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Minoru Yamasaki: An architect in Detroit

February 11, 2013

Minoru Yamasaki could be said to have been an unfortunate architect.  His Pruitt-Igoe Housing project (St Louis, 1955) was demolished less than 20 years after being built.  Often held up as a symbol of the failure of modernist architecture, its destruction can be blamed more on the social problems of post-industrial St Louis than on any intrinsic failure in the architecture.

Yamasaki sadly died of cancer in 1986, and was thus spared the horror of seeing his more famous World Trade Centre destroyed by terrorists on 9/11.  Despite the violent destruction of these works, there are other fine Yamasaki buildings still to be seen in the States.

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Yamasaki’s McGregor Memorial Conference Centre, 1958

Last year, I was lucky enough to see some of these buildings when I was lured across the Atlantic to the American Society of Architectural Historian’s (SAH) annual conference, which was held in Detroit.

Attending one of the SAH evening events led me to discover the architecture of Yamasaki, who was based in Troy near Detroit.  Two of his finest early buildings can be found on the campus of the city’s Wayne State University, where I attended a reception in his superb McGregor Memorial Conference Centre (1958).  Considered by many to be one of Detroit’s finest buildings, its most distinctive feature is a large glass roofed atrium with diamond-shaped glass skylights.  A triangular motif is repeated throughout the building, such as in the balcony rails and in the decorated door screens.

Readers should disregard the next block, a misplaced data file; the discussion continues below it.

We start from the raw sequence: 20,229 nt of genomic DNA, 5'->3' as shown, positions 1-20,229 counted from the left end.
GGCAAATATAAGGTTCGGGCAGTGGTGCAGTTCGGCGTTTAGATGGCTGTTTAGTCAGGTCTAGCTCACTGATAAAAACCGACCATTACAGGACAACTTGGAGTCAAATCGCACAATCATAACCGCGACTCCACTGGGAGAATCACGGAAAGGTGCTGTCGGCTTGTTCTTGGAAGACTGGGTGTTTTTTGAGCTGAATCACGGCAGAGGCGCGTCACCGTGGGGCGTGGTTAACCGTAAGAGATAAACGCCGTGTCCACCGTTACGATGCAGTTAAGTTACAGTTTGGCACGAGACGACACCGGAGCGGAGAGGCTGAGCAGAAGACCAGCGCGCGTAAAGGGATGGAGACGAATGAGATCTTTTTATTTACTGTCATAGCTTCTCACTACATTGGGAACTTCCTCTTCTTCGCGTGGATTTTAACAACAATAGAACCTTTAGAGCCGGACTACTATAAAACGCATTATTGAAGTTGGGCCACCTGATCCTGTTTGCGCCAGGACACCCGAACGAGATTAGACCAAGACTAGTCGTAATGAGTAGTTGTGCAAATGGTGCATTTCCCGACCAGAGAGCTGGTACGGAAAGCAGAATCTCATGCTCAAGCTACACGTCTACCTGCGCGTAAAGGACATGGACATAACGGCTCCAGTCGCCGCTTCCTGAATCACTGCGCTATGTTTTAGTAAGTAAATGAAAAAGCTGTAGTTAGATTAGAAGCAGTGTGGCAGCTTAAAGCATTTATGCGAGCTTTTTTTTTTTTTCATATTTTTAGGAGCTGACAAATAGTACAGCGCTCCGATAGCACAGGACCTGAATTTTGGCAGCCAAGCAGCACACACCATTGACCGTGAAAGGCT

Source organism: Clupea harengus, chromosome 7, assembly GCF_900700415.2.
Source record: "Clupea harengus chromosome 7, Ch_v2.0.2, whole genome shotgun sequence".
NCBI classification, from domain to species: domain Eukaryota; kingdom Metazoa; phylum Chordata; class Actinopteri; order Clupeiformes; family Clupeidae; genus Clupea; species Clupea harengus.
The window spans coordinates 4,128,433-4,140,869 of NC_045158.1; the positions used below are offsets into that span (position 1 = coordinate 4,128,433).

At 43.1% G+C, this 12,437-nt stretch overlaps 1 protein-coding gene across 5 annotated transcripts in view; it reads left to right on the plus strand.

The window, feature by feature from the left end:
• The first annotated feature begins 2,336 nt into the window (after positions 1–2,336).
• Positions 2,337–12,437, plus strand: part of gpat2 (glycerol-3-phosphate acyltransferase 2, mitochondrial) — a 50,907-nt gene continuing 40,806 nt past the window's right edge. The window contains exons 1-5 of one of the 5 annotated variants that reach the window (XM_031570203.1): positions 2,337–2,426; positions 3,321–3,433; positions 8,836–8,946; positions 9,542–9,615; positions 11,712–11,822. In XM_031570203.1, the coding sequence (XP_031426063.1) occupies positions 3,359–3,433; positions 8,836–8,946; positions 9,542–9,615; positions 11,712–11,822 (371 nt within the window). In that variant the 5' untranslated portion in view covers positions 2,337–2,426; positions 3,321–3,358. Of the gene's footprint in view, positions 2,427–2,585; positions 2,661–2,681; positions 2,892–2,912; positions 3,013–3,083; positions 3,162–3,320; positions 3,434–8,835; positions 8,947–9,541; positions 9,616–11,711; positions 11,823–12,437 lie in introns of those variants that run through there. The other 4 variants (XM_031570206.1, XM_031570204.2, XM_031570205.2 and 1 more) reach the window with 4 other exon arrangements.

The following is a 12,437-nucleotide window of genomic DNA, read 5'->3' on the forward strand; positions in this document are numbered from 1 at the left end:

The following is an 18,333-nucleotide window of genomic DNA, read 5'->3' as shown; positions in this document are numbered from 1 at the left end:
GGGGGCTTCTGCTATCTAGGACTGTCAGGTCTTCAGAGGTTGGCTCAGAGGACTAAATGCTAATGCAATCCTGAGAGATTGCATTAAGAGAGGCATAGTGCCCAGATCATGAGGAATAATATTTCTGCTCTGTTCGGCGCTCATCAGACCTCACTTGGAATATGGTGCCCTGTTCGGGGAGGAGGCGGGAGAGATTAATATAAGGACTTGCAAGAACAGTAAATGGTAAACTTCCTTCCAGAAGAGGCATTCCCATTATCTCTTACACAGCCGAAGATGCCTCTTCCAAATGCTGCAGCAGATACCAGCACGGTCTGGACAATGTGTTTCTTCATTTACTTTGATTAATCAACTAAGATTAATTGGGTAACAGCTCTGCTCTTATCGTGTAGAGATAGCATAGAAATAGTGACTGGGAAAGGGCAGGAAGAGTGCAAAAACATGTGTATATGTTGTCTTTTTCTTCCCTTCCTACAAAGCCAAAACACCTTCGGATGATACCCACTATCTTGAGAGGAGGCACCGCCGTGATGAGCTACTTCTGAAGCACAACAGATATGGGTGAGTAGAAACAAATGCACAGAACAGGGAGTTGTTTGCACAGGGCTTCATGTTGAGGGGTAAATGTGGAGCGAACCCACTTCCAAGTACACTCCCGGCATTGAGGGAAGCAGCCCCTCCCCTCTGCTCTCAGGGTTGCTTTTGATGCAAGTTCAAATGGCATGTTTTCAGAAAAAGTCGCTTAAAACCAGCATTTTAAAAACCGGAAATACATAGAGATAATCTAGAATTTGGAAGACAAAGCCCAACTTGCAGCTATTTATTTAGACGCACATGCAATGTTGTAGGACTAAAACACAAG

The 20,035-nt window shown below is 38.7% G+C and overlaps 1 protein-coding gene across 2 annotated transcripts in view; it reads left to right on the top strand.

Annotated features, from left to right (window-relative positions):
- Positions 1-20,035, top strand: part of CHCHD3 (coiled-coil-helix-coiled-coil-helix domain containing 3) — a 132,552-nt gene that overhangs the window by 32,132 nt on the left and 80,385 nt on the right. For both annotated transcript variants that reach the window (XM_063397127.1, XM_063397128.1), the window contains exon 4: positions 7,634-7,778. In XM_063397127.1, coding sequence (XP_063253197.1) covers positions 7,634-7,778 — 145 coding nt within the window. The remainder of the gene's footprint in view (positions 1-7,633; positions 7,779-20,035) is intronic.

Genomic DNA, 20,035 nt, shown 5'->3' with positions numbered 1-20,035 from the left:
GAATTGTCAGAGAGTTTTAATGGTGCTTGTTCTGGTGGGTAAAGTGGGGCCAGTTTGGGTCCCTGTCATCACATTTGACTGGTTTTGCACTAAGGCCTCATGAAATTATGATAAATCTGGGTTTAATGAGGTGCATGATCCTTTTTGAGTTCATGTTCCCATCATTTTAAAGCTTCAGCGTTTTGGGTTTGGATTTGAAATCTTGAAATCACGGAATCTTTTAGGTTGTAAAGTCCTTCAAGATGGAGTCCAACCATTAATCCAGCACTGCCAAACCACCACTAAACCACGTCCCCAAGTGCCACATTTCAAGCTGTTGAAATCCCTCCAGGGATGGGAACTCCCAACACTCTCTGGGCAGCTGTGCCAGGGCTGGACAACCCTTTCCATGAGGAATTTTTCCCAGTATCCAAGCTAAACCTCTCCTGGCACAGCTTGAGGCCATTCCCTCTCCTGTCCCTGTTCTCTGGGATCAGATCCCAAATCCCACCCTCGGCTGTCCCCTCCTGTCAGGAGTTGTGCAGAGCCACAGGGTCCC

The building is sheathed in luxurious travertine and sits on a podium faced in Mankato stone.  There is an integral sculpture garden and reflecting pool.  Unfortunately the pool has been drained since the 1980s due to leaks.  But recently Wayne State University have announced plans to restore it to its former glory.Image

The other amazing Yamasaki building on the campus is the DeRoy Auditorium (1964), a striking pavilion that sits in the middle of another reflecting pool (also unfortunately drained).

Yamasaki's DeRoy Auditorium, 1964

Yamasaki’s DeRoy Auditorium, 1964

The repetition of gothic patterning on the windowless exterior is indicative of Yamasaki’s style.  Along with Edward Durell Stone, Yamasaki was a key proponent of New Formalism.  This post-war style combined the technological advances of the International Style with decorative embellishments (arches, columns, colonnades) and the use of fine materials (marble, stone).

One Woodward Avenue, Detroit, 1963

One Woodward Avenue, Detroit, 1963

Deviating from the Wayne State University campus, it is worth mentioning another of Yamasaki’s buildings in the city.  In downtown Detroit can be found Yamasaki’s first high rise office building, One Woodward Avenue (formerly the Michigan Consolidated Gas Company offices, 1963).  Famously, the architect of the World Trade Centre was afraid of heights and the twin towers had narrow windows so that office workers didn’t get vertigo.  The precursor of these narrow windows can be seen in Yamaski’s One Woodward Avenue in Detroit.

* A version of this article appeared in The Modernist magazine, Campus issue

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